I’ve pretty much resigned myself to this new grim reality until the robot cars arrive.

Be careful out there!

JR
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JR

In addition to cars driving faster with more room on the road, I suspect fewer bikes and peds may result in drivers not looking for people as much. That’s just my impression from looking around and seeing things closed/boarded up and transit not getting much use lately.

EP
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EP

Well, in 20 years the Portland User Fatality trendline has dropped from 37 to 34. I guess that’s an “improvement” but certainly not enough of one. At that rate it’ll take over 200 years for us to get to zero. Time for some real change towards Vision Zero. It’ll likely take a top down change at the federal level, requiring auto manufacturers to design for pedestrian safety, and minimizing distracted driving, which infotainment systems don’t help with at all.

Chris I
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Chris I

We need to stay on daylight savings time all year long. Dark roads during 5pm rush hour (often with rain obscuring visibility as well) is definitely not helping.

Nollvisionen
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Nollvisionen

we are saying … a lot to address this issue

TRUE

we are … doing a lot to address this issue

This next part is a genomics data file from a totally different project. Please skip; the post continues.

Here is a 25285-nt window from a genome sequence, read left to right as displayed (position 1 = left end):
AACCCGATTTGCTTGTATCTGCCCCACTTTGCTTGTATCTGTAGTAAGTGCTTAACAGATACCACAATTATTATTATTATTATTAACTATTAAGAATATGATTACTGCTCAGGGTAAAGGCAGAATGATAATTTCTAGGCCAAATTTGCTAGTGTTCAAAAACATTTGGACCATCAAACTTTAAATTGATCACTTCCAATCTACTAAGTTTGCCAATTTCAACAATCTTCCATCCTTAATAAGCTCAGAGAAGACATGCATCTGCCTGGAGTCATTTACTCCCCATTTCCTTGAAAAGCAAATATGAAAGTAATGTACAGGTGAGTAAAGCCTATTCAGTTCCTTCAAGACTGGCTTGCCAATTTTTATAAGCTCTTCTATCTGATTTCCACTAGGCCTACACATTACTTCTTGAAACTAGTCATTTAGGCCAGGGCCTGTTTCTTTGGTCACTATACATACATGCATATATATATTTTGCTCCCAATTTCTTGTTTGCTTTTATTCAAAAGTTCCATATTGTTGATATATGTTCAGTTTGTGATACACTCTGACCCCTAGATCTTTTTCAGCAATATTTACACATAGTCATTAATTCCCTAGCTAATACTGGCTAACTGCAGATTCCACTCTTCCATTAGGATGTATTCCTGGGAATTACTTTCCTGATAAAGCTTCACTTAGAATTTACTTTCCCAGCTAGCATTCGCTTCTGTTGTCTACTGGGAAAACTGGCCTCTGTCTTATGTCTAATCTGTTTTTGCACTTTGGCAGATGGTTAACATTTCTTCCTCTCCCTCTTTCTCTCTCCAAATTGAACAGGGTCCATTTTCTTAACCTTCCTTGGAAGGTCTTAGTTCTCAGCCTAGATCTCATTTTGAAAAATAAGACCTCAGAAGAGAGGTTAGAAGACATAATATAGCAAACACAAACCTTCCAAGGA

FALSE

The City of Portland, Metro, PBOT and relevant stakeholders are doing things that are not controversial while actively avoiding more controversial policy changes with greater evidence of effectiveness.

Sverige: Nollvisionen
Hamnland: Trafikvåld som vanligt

J_Wink
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J_Wink

Jonathan, do you have access to the total number of reported collisions (including non-fatal) for the same time/area? That might give a indication if it is speed/reduced traffic related, or part of an overall trend.

curly
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curly

https://www.portland.gov/transportation/planning/safer-outer-stark
PBOT has a funded safety and repaving project in the pipeline for this section of Stark. Funded in 2017 (about $20 million) with no start date on the project. PBOT continually delays building funded projects in Outer East Portland. I suppose High Crash Corridors in East Portland are not the most pressing projects for the city. Most of the High Crash corridors are in Outer East Portland as well as 28 0f the top 30 High Crash intersections.
The bike/ped deaths are the most discouraging. I feel terrible for the family.

Forum Law Group LLC - Bicycle Law
Guest

I “went” to last month’s meeting for the upcoming state highway safety plan. Since we’re not meeting the 2016 plan’s 5-year performance targets for reducing fatalities and serious injuries (they’re going up instead) ODOT staff recommends deleting the targets.

jacbyc
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jacbyc

I believe change for safe streets will happen when laws are made that hold motorists responsible for their driving behaviors. When a crash occurs, a vulnerable person is killed, the driver committed murder.
The driver chose to speed, drive intoxicated, drive while visibility is compromised (frost on windshield), etc. The fear of real consequences will deter bad driving more than threat of ticket!